Creating a teaching center or a teacher resource center is fun.
It is a task that is never really finished and there is joy in
adding the new, culling worn out materials and rearranging the
stock. A well-stocked resource center is a wondrous thing to behold,
as there is a certain reverence that comes over a new teacher
as she finds herself in the resource center of a vet.
A teacher center should echo the feel of the classroom. In classrooms
for younger students the teacher center should be bright and colorful,
the books should be suitable for little hands and there should
be a lot of hands-on materials. Puzzles, blocks, dolls, puzzles
and a globe would all be great additions to the class. Laminated
pictures, mix and match flash cards and memory games are all resources
to aid in teaching. An abacus and some handheld calculators are
popular items, too.
In classrooms for children who are a bit older, a globe is still
a great resource. Make sure to have an atlas nearby and as many
maps as possible to go with it. Magazines and travel brochures
are another way to learn about faraway places. A variety of worksheets
in a plastic file organizer box come in handy for the students
who enjoy a challenge. A flannel board with lots of story possibilities
is a lot of fun, if space allows.
For older children, a resource center should be more organized
and reflect a more mature user group. Still, magnetic poetry is
a fantastic resource and you'll find that if the magnetic board
is easily accessible, the constantly evolving poem will be a source
of amusement and amazement. Children of all ages dream of travel,
keep a globe in the center, as it is still relevant. The magazines,
almanac, atlas and various maps complete the travel section. Photos
are nice, too.
No matter what age group the teaching center is geared to, it
has to have books and plenty of them. As teaching units come and
go, so can the focus of the resource center. When the science
lesson is on the solar system, load up the reading center with
books that are on that topic, but not part of the lesson plan.
This allows the students to make choices that are not required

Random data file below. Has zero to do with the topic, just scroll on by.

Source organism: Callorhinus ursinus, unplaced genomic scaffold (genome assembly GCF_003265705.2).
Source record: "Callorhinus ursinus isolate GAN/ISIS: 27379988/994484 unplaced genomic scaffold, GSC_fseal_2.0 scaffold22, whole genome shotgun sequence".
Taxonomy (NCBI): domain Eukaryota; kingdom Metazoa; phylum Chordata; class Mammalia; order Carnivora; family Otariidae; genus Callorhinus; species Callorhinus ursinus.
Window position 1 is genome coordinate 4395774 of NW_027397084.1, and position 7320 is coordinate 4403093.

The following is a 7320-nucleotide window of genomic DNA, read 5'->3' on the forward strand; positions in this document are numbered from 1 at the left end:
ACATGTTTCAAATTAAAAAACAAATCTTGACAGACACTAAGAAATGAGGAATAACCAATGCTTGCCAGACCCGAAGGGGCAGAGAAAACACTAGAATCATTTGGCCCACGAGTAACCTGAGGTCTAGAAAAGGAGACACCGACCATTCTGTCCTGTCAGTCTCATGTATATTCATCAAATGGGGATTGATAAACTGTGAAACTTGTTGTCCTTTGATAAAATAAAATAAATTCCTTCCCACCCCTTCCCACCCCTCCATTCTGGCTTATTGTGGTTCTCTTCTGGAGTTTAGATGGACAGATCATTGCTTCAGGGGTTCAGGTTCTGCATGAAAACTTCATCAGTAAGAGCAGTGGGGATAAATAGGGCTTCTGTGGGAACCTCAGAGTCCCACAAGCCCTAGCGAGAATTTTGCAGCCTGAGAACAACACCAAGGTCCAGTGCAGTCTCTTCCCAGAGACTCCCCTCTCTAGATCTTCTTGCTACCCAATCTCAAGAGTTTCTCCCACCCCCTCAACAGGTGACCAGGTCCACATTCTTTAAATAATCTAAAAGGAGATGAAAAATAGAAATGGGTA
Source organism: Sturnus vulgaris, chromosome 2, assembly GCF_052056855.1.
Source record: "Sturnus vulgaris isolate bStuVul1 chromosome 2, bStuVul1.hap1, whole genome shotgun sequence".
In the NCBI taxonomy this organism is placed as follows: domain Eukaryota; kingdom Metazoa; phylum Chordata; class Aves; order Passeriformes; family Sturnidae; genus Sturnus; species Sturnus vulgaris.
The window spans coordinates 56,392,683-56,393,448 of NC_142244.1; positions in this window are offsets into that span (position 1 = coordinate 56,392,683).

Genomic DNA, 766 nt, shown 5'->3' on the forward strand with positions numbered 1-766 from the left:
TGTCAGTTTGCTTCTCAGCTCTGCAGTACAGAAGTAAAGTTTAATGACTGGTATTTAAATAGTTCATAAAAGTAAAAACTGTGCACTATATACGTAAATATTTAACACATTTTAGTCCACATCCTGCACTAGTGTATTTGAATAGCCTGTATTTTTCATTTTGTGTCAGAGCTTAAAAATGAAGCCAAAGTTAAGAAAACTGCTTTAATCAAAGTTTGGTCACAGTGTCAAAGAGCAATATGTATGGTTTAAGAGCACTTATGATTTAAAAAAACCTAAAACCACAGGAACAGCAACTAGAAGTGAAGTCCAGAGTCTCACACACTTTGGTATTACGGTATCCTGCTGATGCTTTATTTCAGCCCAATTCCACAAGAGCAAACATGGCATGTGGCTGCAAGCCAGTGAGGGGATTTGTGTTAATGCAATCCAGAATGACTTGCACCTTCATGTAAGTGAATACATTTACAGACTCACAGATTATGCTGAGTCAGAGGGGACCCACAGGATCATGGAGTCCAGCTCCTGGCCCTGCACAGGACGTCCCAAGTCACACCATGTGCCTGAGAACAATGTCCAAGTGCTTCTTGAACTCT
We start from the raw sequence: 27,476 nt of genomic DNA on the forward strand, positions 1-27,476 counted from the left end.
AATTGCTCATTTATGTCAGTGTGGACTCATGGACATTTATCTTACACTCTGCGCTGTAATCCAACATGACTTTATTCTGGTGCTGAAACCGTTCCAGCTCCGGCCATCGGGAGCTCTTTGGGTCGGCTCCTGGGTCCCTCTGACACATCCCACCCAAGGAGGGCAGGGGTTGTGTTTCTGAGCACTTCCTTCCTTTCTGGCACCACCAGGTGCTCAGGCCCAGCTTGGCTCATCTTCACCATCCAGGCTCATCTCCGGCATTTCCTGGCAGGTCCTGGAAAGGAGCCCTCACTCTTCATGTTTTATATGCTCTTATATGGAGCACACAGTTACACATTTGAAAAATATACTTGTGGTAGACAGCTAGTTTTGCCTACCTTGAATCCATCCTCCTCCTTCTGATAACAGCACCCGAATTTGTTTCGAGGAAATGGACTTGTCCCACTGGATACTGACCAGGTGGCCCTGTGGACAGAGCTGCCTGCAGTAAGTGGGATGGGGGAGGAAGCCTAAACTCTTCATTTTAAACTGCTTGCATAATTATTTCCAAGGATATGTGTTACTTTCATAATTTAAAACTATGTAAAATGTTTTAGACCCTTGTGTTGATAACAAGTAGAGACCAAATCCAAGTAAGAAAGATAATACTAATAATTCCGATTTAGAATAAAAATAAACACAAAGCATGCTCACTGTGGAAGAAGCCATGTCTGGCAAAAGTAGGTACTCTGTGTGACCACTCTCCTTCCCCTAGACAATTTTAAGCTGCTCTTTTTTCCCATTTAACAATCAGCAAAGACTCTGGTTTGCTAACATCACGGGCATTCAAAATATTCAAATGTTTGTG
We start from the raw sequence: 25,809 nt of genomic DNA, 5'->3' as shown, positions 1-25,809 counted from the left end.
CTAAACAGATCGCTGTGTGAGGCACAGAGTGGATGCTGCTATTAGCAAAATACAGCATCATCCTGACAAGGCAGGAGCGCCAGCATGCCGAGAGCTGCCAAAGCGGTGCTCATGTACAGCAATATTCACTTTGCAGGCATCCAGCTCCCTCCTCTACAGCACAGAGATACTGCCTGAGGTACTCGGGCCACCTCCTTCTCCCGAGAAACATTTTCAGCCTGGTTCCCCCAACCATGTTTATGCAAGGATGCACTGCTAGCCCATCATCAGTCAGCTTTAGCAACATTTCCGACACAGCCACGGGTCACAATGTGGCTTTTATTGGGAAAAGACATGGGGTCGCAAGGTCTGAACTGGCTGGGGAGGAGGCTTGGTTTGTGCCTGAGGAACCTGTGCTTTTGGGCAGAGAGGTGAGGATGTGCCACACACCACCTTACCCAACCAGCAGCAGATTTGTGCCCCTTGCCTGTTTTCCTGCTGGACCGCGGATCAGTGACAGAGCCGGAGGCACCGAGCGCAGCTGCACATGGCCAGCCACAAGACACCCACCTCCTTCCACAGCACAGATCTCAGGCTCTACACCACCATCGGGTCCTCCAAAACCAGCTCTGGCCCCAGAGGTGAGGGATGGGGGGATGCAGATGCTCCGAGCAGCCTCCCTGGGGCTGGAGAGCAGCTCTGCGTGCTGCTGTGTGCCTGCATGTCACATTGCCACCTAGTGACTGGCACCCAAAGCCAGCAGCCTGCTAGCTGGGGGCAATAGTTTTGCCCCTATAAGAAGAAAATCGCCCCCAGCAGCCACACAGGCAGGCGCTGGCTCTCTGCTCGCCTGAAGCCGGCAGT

reading, but piqued their interest. Make sure there are choices
for every holiday and season.
Building a decent teaching center can take a few years, but there
are ways to get a good start on it. First, go to library book
sales in the community. Books there sell for less than a dollar
and there are a lot to choose from. On the final day of a weekend
sale, the libraries are practically giving the books away and
there are still some good ones available. Another way to add to
your library is to ask for donations from the families at your
school. As a matter of fact, this is no time to be proud, ask
for donations from anywhere that has books. Sometimes it can be
easier for a bookstore to donate books than to return them to
the publisher. The publisher pays only a small percentage for
some returns, but the goodwill and tax deduction from a donation
may be worth the difference for the owner of an independent bookstore.
Many printable resources are available online, free of charge
and copyrights. We also offer a fantastic educator
membership program. Most bookstores give discounts to teachers,
just ask and save your classroom money for the best sales. During
"Banned Books Month" ask parents and friends to donate one of
the books off the list, it raises awareness and boosts your inventory.
You can also sponsor book sales at your school and earn free books
for your class. Your resource center is an important part of your
classroom, for some kids it may be the only place for them to
feel comfortable reading or working. Make sure it reflects your
love for learning so the children feel it, too.